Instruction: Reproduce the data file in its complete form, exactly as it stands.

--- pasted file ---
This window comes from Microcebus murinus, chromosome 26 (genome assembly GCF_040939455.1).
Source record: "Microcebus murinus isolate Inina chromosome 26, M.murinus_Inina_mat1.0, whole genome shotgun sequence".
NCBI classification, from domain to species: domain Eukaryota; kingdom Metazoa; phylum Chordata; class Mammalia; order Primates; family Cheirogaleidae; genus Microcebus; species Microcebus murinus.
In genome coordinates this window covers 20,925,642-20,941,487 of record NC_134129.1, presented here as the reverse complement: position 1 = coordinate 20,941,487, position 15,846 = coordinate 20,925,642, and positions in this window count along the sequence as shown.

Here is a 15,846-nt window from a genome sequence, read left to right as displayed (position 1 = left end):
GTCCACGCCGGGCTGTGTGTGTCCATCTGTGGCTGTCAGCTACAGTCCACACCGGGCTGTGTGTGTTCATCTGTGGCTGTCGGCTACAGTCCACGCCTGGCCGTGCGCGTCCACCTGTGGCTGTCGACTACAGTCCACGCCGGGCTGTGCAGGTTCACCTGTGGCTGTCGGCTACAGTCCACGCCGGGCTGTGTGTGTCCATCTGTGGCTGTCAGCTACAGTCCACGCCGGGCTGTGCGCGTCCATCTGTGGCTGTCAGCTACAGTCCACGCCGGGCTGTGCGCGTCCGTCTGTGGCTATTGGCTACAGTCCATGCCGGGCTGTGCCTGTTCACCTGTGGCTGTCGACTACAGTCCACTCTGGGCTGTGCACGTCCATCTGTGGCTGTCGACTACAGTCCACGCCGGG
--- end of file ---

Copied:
This window comes from Microcebus murinus, chromosome 26 (genome assembly GCF_040939455.1).
Source record: "Microcebus murinus isolate Inina chromosome 26, M.murinus_Inina_mat1.0, whole genome shotgun sequence".
NCBI classification, from domain to species: domain Eukaryota; kingdom Metazoa; phylum Chordata; class Mammalia; order Primates; family Cheirogaleidae; genus Microcebus; species Microcebus murinus.
In genome coordinates this window covers 20,925,642-20,941,487 of record NC_134129.1, presented here as the reverse complement: position 1 = coordinate 20,941,487, position 15,846 = coordinate 20,925,642, and positions in this window count along the sequence as shown.

Here is a 15,846-nt window from a genome sequence, read left to right as displayed (position 1 = left end):
GTCCACGCCGGGCTGTGTGTGTCCATCTGTGGCTGTCAGCTACAGTCCACACCGGGCTGTGTGTGTTCATCTGTGGCTGTCGGCTACAGTCCACGCCTGGCCGTGCGCGTCCACCTGTGGCTGTCGACTACAGTCCACGCCGGGCTGTGCAGGTTCACCTGTGGCTGTCGGCTACAGTCCACGCCGGGCTGTGTGTGTCCATCTGTGGCTGTCAGCTACAGTCCACGCCGGGCTGTGCGCGTCCATCTGTGGCTGTCAGCTACAGTCCACGCCGGGCTGTGCGCGTCCGTCTGTGGCTATTGGCTACAGTCCATGCCGGGCTGTGCCTGTTCACCTGTGGCTGTCGACTACAGTCCACTCTGGGCTGTGCACGTCCATCTGTGGCTGTCGACTACAGTCCACGCCGGG